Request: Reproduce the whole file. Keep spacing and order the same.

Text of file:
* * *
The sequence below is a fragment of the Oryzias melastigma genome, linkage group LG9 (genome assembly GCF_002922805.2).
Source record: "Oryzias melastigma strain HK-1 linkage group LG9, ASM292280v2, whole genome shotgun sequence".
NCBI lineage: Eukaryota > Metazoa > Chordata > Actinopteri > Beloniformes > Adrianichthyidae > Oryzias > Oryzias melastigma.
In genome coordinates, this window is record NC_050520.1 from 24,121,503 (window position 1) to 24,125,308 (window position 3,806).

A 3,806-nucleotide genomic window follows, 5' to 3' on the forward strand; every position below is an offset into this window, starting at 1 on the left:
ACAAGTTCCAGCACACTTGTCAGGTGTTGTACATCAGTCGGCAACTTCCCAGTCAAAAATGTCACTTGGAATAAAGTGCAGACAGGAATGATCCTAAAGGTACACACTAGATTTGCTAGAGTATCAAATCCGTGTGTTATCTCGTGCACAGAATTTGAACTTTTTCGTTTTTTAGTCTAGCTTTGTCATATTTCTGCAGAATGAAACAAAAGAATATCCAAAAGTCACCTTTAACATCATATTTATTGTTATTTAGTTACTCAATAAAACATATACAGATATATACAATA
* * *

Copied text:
The sequence below is a fragment of the Oryzias melastigma genome, linkage group LG9 (genome assembly GCF_002922805.2).
Source record: "Oryzias melastigma strain HK-1 linkage group LG9, ASM292280v2, whole genome shotgun sequence".
NCBI lineage: Eukaryota > Metazoa > Chordata > Actinopteri > Beloniformes > Adrianichthyidae > Oryzias > Oryzias melastigma.
In genome coordinates, this window is record NC_050520.1 from 24,121,503 (window position 1) to 24,125,308 (window position 3,806).

A 3,806-nucleotide genomic window follows, 5' to 3' on the forward strand; every position below is an offset into this window, starting at 1 on the left:
ACAAGTTCCAGCACACTTGTCAGGTGTTGTACATCAGTCGGCAACTTCCCAGTCAAAAATGTCACTTGGAATAAAGTGCAGACAGGAATGATCCTAAAGGTACACACTAGATTTGCTAGAGTATCAAATCCGTGTGTTATCTCGTGCACAGAATTTGAACTTTTTCGTTTTTTAGTCTAGCTTTGTCATATTTCTGCAGAATGAAACAAAAGAATATCCAAAAGTCACCTTTAACATCATATTTATTGTTATTTAGTTACTCAATAAAACATATACAGATATATACAATA